No point listening to the radio, I don’t fancy breakfast with Donald. Yeah, even three days after the event,  it’s just all non-stop post mortem on the US election results. Experts and more experts until there are no more experts left, all giving the same expert analysis that … they got it wrong and now no one knows what the Donald is going to happen.

To be continued (perhaps)

 

 

 

A Few Ghostly Thoughts.

No ghosts? Not even a fleeting phantom? Not even the slightest errant soul?

The tour guide shakes her head and “assures” me that the castle is not haunted.

You can’t have a castle without a ghost, that’s like Starsky without Hutch or Kojak without his lollipop (yes I betray my age.)

But I want a ghost or at least a spine-tingling ghost story about the castle. I am very disappointed. I almost feel like asking for my money back

This is France. The French don’t do ghosts, not like the Brits and the Americans. I live in the historic heart of France, there are chateaux everywhere, but not a single ghost

My town’s medieval centre is so thick with history, half -timbered houses and historic monuments that it is perfect for ghosts, but in the 25 years I’ve been here, I’ve never heard of a local ghost – if this were in Britain, there would be spirits, phantoms, headless noblemen, grey ladies, white ladies … all happily haunting away.

I get the feeling that it must be hard being a French ghost. Imagine after death, that you need a job as a ghost – well there are plenty of places that need haunting in France, but it seems that the French just don’t have ghosts – employment prospects for phantoms are therefore severely limited in France.

I often wondered why the French don’t have ghosts – sure they’ve got witches and demons and suchlike, but they’re not super on the supernatural. Could it be a religious issue? – this is a predominantly Catholic country and catholic doctrine doesn’t have much room for ghosts. The Spaniards and the Italians don’t have ghosts, yet the Irish have plenty of them (perhaps for the tourists).

A Frenchman visiting a chateau will not consider if it is haunted or not, yet on a tour of a British castle or Stately Home, the guide will always chuck in a ghost story.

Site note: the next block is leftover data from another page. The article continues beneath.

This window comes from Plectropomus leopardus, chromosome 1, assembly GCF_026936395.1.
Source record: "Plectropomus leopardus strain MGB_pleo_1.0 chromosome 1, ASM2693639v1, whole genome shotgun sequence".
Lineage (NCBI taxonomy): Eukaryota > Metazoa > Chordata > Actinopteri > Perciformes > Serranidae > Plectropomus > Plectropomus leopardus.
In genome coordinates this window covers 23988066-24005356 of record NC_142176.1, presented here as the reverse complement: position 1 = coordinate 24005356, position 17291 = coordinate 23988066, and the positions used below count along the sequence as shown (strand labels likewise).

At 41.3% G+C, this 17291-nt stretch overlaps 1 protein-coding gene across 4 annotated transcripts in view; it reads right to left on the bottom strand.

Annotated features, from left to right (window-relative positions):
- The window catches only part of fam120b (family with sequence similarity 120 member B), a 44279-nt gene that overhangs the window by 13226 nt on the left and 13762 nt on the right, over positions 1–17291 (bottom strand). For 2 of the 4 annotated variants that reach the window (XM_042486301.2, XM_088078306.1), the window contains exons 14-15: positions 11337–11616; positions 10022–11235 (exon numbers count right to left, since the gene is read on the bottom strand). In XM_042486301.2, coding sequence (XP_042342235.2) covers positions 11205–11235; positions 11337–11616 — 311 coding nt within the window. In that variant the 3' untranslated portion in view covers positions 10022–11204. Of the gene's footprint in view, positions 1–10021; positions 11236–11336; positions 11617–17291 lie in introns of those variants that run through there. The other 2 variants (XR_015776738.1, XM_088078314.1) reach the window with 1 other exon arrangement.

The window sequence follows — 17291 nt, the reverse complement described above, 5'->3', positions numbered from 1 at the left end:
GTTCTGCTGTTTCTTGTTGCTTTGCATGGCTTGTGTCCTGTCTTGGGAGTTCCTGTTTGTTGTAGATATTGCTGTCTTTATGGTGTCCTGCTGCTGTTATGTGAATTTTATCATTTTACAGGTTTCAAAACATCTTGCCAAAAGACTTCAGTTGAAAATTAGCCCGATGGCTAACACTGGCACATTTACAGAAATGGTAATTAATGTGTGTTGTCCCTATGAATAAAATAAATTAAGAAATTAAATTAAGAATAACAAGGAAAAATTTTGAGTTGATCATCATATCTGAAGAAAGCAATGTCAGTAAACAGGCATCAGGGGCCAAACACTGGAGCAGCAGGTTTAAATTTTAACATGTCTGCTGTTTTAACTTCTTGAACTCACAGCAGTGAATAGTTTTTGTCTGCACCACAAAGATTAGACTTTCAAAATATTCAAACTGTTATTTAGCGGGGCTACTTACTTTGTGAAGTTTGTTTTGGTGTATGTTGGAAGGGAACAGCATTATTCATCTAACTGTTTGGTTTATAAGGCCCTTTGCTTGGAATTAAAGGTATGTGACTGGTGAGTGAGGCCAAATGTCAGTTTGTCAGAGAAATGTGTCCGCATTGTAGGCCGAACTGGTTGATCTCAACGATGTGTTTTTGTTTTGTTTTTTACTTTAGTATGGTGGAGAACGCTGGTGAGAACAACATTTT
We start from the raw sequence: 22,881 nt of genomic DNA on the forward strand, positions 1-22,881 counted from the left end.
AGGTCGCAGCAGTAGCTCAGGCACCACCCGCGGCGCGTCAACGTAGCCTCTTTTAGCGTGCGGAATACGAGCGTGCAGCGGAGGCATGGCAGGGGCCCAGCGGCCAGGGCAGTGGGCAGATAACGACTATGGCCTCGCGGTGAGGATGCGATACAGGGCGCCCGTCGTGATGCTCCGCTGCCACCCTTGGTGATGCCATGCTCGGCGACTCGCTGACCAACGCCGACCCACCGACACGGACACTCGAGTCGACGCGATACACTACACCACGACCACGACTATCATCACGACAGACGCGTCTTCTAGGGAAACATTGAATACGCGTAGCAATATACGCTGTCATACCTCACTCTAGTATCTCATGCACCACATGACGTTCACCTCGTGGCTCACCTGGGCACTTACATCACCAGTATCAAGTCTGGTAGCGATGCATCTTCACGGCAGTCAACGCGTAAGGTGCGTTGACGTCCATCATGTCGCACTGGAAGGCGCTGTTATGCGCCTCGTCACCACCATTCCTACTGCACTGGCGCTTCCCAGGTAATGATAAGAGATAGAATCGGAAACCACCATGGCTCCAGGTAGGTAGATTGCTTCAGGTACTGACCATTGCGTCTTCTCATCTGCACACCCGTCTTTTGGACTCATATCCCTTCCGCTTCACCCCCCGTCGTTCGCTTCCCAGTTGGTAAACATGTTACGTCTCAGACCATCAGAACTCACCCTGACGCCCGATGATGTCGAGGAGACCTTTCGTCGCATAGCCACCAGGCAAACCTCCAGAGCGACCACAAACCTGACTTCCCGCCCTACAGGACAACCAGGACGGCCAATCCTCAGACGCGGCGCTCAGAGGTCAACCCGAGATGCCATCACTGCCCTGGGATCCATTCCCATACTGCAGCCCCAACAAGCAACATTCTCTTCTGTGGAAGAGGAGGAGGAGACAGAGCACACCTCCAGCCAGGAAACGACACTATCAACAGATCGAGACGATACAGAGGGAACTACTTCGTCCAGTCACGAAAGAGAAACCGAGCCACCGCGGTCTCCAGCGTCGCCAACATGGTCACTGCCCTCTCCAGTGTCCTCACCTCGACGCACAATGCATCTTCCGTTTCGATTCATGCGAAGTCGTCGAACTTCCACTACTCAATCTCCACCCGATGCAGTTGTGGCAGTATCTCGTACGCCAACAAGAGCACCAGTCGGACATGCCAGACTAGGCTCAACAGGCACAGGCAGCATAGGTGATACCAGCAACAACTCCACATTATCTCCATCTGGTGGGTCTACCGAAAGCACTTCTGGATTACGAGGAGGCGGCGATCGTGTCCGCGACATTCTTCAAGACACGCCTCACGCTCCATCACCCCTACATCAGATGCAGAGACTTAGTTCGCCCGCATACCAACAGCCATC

So, next time you visit a French chateau and get a tingle down your spine – no, it’s not a ghost, it’s just a draught, and as for that murky apparition – your glasses need a good clean.

11/9

It happened on Sunday 9th September – my faithful old Macbook pro just decided to give up. Monday morning, off it went to a savvy local Mac technician for a spot of major surgery and now after a heart and brain transplant, the Mac is back – all this to explain why this post is over two weeks late and perhaps has little or no relevance, but I enjoyed writing it, so here is 11/9 (European date configuration)

Sunday September 11th 2016

Thank God for normality. The boring grind of a slow Sunday. The weekly trip to the supermarket, filling up the trolley in the same old systematic, Stepford wives way – I spare little thought for what we’re going to eat, I just sling the stuff I always buy in the trolley because I know exactly where it is in the aisles, and if I try anything new or different, I will be forced to leave my well worn supermarket circuit and embark on a voyage of discovery. This is Sunday! I don’t want an adventure because Sunday is not an adventure kind of day. (and what if I get lost?)

Please, nothing too adventurous or physical on this, a day of rest. I don’t want t have to have to reach up or bend down to find new products, that are probably exactly like the ones I take already, which are nicely set in the middle of the shelf, so I can just reach out and grab them with a minimum of effort. No, I sure don’t want to make any efort, it will take time I haven’t got and besides, by taking those packets, tins and boxes arranged at mid-height, I spare the poor underpaid supermarket shelf filler. If I take too low down or high up, then the wheezy old arthritic lady (well past retirement age) who stacks the shelves, will be obliged to reach up or bend down – My unimaginative shopping ritual is saving her aching joints. String at the contents of my trolley as I pass through the check out, I’m not sure if there’s actuallu anything in my shopping that might make a decent «square» meal.

So, back home to corrections and lesson preparation – the fate that befalls all teachers, Sunday is already Monday.

Thank God …. not quite the right turn of phrase when I consider those terrorist acts perpetrated in France over the summer,in the name of a God or a religion. Let us say thank goodness (if there is any of that still left), thank goodness for normality as the first rays of sun penetrate through the shutters and I lazily turn over and let fly an enormous Sunday morning fart, then shake the duvet to air the bed and allow the onion gas from the night before to escape. Never have onions for dinner, bad breath, stomach acid and flatulence, that is all they are good for.